Rendition

2007

Drama / Thriller

12
IMDb Rating 6.8

Synopsis


Downloaded 3030 times
10/10/2018 11:23:08 AM

1080p 720p
2.33G
Normal
Arabic
/
120 min
P/S 1 / 6
1.48G
Normal
Arabic
/
120 min
P/S 1 / 1

Movie Reviews

Reviewed by dutchthea 8

Imagine you have just been on a plane for 18 hours. You have been on a business trip to South Africa. You are a high-paid professional. You've lived in the US for 20 years. You are in your thirties, you have a wife a little boy and another baby on the way. One thing, even though you have a green card, you are still Egyptian. On transit you are asked to come with 2 security guards, next thing you know you are overpowered, hooded and chained and after a brief ( but still reasonably civil) interrogation you are to be rendered! This is what happens to Anwar el Ibrahimi at the beginning of the movie. His is a story of pain and ( literally )torture. It's one of several story lines. One follows his wife's attempts to get more information. One follows the (cold) bureaucrats behind the rendition. Another story deals with the family of the man who leads the interrogation of Anwar el Ibrahimi. There are some other stories too and by the end they all neatly come together. Though the more famous actors like Reese Witherspoon ( as the distraught pregnant wife ) Jake Gyllenhaal ( as the CIA rookie forced to watch the interrogation in Northern Africa) and Meryl Streep ( as CIA hotshot Corine Whitman) it is really the more unknown actors that carry the story and give it it's heart. For me the actor playing the unfortunate Mr El Ibrahimi ( Omar Metwally ) was the heart and soul of this movie. His portrayal of a man in distress was shockingly well done. It's almost as if he was being tortured for real! Also Israeli actor Yigal Naor was very impressive as the part worried family-man and part extremely cruel chief of torture. Hard to watch and not exactly fun, but still very worthwhile.

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Reviewed by Julia (JuliaGulia967264) 9

&quot;I fear you speak upon the rack, where men enforced do speak anything.&quot; This Shakespearean line from The Merchant of Venice is echoed again in the new film Rendition which introduces the viewer to the &quot;enhanced methods of interrogation&quot;, renditions, which began in the Clinton Administration and have become more commonplace since the terror attacks of September 11, 2001.<br/><br/>The film features an all-star cast, with Oscar winners Meryl Streep, Alan Arkin, and Reese Witherspoon, as well as Peter Sarsgaard, Jake Gyllenhaal, and Omar Metwally. Supporting roles filled by unfamiliar actors deliver as well, sucking the audience into the plot, and showing how many people can be affected by overseas terror attacks, and our means of investigating them.<br/><br/>Rendition follows an Egyptian born terrorism suspect (Metwally) who is taken by U.S. officials following his flight from South Africa to Washington DC to an undisclosed prison overseas. His pregnant wife (Witherspoon) ventures to Washington DC to find out about his disappearance through a family friend and Senator&#39;s employee (Sarsgaard). Gyllenhaal plays a young CIA analyst at the overseas detention facility who monitors the violent interrogation.<br/><br/>This film follows the emotional plights of the torture victim (Metwally), and those involved in obtaining the supposed information from him. Some, like the CIA analyst (Gyllenhaal), are visibly shaken and horrified by the methods exercised, while others, the stern Senator (Streep) and foreign interrogator (Yigal Naor), see it as necessary and effective.<br/><br/>The film may be described by some as a political piece, but is ultimately an emotional one. Metwally&#39;s performance as the tortured prisoner is Oscar-worthy. The film does not intend to preach, but rather to question and inform the audience on a topic that does not often have a human face put on it. Renditions have been known to work, but have also been known to produce false information from innocent prisoners. The film simply depicts the emotional struggles of those involved in such grave business, and does so in a way that will affect every viewer differently. The film will keep your interest, and have you engaged in each of the character&#39;s plights.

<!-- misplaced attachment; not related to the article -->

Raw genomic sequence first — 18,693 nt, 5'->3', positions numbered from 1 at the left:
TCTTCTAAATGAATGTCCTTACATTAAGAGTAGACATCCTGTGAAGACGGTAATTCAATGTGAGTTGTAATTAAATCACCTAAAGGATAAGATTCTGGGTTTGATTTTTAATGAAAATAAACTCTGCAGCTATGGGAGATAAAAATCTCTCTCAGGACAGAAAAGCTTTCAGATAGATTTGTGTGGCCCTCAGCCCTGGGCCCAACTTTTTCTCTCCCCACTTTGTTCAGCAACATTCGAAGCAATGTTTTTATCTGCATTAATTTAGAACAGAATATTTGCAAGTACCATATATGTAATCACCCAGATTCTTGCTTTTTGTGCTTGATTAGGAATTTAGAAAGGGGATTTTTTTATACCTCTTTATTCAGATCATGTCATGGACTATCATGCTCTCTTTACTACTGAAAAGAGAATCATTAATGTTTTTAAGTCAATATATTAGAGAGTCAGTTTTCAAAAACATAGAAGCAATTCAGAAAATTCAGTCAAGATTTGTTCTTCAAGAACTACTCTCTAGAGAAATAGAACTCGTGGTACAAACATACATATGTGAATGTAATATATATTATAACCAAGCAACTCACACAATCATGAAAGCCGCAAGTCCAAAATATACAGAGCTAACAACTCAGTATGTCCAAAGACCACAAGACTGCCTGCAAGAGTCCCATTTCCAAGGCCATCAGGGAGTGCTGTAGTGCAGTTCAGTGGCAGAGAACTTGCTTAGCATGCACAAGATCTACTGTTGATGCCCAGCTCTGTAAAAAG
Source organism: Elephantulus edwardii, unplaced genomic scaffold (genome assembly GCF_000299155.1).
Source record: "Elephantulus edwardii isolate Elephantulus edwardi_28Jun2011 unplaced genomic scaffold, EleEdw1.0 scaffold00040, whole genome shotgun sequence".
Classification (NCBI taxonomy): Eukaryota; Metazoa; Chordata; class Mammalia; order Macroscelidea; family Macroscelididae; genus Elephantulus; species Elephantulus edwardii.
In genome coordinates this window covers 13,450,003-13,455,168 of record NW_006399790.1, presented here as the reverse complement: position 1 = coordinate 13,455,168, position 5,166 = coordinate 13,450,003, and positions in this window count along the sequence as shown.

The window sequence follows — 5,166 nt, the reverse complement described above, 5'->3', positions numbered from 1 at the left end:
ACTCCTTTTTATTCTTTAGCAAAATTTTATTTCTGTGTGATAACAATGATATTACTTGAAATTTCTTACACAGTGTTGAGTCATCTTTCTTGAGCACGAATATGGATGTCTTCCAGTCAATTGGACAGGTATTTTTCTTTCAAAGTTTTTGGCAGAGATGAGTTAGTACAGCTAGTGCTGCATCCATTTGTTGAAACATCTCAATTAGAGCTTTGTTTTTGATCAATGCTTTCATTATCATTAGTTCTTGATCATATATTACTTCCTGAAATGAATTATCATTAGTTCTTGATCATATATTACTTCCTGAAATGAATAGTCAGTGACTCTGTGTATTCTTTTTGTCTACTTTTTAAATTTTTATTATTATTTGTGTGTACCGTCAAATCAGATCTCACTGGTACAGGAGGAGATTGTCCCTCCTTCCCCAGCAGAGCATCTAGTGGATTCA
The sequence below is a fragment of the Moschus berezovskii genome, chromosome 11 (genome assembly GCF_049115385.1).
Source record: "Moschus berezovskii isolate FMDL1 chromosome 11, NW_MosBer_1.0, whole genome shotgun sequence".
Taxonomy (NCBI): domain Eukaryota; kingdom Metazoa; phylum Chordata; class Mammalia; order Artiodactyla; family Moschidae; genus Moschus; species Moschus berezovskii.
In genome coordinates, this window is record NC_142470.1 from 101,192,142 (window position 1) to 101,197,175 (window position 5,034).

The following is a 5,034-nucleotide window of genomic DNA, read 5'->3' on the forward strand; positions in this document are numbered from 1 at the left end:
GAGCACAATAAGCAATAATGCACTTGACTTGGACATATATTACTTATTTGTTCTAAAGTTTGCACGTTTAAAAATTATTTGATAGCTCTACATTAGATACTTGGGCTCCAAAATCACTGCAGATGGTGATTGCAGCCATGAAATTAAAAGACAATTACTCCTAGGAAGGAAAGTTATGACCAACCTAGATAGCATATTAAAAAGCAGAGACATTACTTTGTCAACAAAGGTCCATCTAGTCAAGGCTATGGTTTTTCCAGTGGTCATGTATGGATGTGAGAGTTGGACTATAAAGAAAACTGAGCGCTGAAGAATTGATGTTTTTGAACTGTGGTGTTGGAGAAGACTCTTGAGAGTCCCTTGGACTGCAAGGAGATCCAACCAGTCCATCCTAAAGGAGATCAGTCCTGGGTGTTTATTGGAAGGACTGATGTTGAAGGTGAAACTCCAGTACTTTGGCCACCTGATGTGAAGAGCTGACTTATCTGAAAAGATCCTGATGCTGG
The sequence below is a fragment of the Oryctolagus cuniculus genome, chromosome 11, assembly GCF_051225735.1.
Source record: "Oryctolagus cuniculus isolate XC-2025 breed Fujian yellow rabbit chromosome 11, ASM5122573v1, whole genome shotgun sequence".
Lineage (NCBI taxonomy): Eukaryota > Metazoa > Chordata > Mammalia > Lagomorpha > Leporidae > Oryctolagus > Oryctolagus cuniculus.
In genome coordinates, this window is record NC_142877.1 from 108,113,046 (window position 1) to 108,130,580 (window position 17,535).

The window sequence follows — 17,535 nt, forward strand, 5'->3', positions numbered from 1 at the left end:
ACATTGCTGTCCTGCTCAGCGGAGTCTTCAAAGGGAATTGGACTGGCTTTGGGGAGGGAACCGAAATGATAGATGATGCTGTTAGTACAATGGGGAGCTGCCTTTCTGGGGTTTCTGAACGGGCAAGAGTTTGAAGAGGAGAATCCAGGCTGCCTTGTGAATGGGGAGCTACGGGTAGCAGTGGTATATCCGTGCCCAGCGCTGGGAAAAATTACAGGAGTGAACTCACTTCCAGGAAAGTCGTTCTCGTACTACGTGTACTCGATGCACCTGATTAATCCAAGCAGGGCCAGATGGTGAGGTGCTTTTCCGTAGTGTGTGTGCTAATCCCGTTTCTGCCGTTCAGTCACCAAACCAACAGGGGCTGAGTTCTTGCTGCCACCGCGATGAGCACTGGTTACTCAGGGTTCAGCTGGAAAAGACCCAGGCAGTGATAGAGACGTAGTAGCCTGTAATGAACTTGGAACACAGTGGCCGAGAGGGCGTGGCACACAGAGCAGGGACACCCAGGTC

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Reviewed by lucad_99 10

I saw the movie yesterday and was shocked by it, but even more shocked by some of the comments I have read here. One person wrote that it was ambiguous if the victim of the torture was guilty or not--therefore... One person wrote that since he wasn&#39;t an American citizen, therefore... Some people comment that the people in the Middle East hate us and want us dead, therefore... So are we saying then that it is right to torture someone who is guilty of a crime? Are we saying it is right to torture someone who is not an American Citizen? Are we saying that it is right to torture someone who may hate us and want us dead? Are we saying that, as is written in the Geneva Convention, the Declaration of Human Rights and the Constitution of the United States that &quot;torture is wrong, but some torture is less wrong than others?&quot; When does it become &quot;right&quot; to torture? THAT is why this movie is powerful-- it is ambiguous, but not about torture. Torture is always wrong, and if we are willing to do it, even in the name of justice and &quot;National Security&quot; or &quot;freedom and democracy&quot; then we are wrong and we are evil; we are doing exactly what we are accusing our enemies of doing (and we are calling them &quot;wrong&quot; in the same breath.) My favorite line in the film was &quot;if you don&#39;t want to compromise join Amnesty International.&quot; Right on.

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